The question of whether the homeowner should be able to plead affirmative defenses or counterclaims for compensatory and punitive damages is not addressed her. Remember that affirmative defenses are generally not subject to being barred by the statute of limitations.
But I reiterate that I am absolutely certain that under existing law and precedent going back hundreds of years, the homeowner is entitled to be paid compensatory damages for being involuntarily drafted in the position of an issuer, without which the extremely profitable securitization practices could not have occurred.
The world is waiting for an enterprising large law firm to take on this herculean task that so far, every one of them has been too intimidated to undertake.

Don’t Sue the Clerk of the reording Office Just Yet: Start with Organized Petitions and Phone Calls.

Multiple reports around the country have demonstrated that there is overwhelming evidence of corruption in the office that records instruments in the title chain of real property.
In a few rare interviews, the people who run such offices have complained that they are being forced to record documents that are actually outside of the chain of title. This is all caused by fabricated documents used to weaponize the procedures allowed for the pursuit of foreclosure remedies.
20 years after it all began, it is apparent that the only real correction is going to come from political action rather than legal action. You must make noise to get people to listein. As Victor Frankel said decades agao, evil only flourishes when good people do nothing.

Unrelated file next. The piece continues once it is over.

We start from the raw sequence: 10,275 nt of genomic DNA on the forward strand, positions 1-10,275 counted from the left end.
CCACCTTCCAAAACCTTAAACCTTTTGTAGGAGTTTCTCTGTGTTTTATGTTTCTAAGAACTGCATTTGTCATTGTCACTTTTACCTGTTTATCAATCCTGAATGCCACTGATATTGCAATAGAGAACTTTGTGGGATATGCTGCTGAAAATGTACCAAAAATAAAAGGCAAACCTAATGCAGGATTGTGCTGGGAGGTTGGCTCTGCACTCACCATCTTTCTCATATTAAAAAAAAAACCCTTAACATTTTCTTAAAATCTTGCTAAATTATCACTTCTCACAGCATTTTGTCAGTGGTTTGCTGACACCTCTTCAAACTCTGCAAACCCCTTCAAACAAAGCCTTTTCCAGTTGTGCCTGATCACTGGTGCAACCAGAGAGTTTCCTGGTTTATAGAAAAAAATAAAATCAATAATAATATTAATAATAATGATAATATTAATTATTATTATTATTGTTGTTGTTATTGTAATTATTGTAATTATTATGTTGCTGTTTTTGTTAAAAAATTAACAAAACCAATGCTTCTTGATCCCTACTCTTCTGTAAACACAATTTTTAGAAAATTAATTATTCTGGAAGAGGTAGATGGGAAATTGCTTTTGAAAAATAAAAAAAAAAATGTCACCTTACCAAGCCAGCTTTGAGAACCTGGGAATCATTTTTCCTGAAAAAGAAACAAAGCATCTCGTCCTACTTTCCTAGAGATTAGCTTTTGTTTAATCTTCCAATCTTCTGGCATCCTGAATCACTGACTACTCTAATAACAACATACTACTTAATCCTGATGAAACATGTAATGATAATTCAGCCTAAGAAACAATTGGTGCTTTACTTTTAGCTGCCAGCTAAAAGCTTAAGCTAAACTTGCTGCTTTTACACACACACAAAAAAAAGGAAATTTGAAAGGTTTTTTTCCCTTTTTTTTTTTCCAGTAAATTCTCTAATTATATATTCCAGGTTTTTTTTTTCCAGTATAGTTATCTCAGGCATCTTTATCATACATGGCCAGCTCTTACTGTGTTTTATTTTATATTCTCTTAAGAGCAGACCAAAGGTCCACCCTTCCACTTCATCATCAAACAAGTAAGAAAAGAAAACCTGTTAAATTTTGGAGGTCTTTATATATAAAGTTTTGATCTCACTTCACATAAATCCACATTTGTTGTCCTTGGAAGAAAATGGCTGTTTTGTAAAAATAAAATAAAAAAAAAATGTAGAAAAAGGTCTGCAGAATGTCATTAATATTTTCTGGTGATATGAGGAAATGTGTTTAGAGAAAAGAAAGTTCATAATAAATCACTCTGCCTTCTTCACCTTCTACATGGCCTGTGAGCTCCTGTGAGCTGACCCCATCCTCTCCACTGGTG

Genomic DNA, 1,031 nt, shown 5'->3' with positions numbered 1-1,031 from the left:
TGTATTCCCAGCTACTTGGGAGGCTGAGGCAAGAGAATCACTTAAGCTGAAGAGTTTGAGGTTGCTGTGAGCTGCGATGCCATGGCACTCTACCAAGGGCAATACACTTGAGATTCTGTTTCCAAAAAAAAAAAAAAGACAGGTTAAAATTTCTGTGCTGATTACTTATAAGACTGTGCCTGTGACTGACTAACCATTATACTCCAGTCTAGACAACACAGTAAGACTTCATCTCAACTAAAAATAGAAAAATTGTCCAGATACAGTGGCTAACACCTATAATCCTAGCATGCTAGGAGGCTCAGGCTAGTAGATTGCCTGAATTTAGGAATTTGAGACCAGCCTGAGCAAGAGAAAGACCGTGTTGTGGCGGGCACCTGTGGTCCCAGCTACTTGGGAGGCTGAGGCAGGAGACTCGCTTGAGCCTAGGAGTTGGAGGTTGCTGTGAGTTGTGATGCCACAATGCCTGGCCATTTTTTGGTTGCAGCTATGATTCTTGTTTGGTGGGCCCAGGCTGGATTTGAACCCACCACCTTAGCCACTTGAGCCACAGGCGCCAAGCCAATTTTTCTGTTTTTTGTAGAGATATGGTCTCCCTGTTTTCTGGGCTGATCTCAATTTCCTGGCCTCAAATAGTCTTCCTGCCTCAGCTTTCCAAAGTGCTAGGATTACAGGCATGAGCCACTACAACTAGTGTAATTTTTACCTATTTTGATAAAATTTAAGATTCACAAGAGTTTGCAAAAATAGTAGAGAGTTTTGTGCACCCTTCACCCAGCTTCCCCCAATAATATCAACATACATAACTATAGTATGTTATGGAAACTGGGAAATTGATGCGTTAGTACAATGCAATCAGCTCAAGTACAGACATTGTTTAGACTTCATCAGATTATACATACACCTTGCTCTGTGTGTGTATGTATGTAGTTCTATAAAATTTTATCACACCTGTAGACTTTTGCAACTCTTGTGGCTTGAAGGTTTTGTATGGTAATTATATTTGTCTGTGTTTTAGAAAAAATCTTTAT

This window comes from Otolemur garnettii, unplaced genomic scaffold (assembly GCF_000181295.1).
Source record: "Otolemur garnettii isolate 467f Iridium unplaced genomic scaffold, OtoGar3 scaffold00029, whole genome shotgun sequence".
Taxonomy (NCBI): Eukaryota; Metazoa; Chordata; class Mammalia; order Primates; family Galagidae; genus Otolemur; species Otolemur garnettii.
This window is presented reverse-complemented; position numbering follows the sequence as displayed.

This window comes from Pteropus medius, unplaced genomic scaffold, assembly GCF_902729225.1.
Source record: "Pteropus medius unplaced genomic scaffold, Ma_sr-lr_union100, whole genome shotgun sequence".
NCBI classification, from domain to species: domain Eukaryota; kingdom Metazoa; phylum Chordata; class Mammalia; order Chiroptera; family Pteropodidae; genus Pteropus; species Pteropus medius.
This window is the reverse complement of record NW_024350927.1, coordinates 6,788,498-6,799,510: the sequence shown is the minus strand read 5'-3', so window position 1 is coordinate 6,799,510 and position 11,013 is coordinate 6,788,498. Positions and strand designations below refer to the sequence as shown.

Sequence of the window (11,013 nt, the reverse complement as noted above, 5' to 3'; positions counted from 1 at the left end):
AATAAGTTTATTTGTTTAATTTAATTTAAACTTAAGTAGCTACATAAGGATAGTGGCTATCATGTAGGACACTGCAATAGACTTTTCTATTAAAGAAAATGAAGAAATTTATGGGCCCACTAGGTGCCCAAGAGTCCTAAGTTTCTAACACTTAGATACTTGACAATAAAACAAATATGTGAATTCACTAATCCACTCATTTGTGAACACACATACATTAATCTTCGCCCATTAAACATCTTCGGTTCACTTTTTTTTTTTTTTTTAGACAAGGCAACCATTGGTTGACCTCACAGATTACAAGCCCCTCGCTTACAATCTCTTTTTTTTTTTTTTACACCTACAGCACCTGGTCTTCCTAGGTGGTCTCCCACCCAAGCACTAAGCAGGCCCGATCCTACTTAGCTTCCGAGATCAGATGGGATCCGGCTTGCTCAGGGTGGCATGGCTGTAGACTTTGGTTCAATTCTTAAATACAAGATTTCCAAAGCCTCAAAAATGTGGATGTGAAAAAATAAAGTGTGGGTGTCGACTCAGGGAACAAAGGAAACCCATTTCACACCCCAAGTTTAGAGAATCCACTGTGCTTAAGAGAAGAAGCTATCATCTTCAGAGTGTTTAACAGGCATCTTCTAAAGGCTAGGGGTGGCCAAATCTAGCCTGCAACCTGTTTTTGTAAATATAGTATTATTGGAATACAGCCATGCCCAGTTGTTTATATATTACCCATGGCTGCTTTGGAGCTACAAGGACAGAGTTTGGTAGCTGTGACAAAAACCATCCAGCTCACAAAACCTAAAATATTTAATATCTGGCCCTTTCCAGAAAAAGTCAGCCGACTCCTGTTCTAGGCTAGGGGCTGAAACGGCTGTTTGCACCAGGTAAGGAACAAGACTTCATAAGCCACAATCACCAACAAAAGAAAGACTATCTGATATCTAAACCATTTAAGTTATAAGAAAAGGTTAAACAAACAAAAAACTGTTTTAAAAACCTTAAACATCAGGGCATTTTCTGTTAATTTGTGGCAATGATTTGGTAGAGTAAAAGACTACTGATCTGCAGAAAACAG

People are always venting about their frustration, which is well-founded, with the recording offices that allow facially invalid documents to be recorded in the chain of title.
Once that is recorded, getting the document out of the chain of title is expensive and time-consuming, and even futile in the new era of false claims of securitization.
The new era is marked by false claims that loans were created and “securitized,” meaning that the claimed underlying obligation was purchased and sold. No such transactions ever take place in current securitization infrastructures and therefore all documents relying upon that premise are false and misleading.
Perhaps more importantly, the meaning of this false claim clearly manifests the truth that the transaction with homeowners did not create an unpaid loan account receivable nor anyone to own it.
Anyone who has a passing interest and understanding in securities analysis knows that the transaction was mostly for the revenue derived from the sale of unregistered, unregulated securities. Payments coerced from homeowners were and remain an unnecessary bonus.
So people are asking how they sue the Clerk of the county Recording Office to stop the recording of false documents.
You start off with the presumption that any agency of the federal, state or local government is cloaked with the presumption of immunity.
This does not cover individual acts of malfeasance, and which the individuals who are guilty of committing a crime can be punished for doing so. Such individuals are known to exist. They literally get paid through intermediaries for the securitization schemes. I personally know of multiple instances where that has occurred. But these individuals cannot respond to a civil judgment because they generally have no money. And they are not prosecuted criminally unless you can serve up, on a silver platter, the complete case against them and present it to the local prosecutor.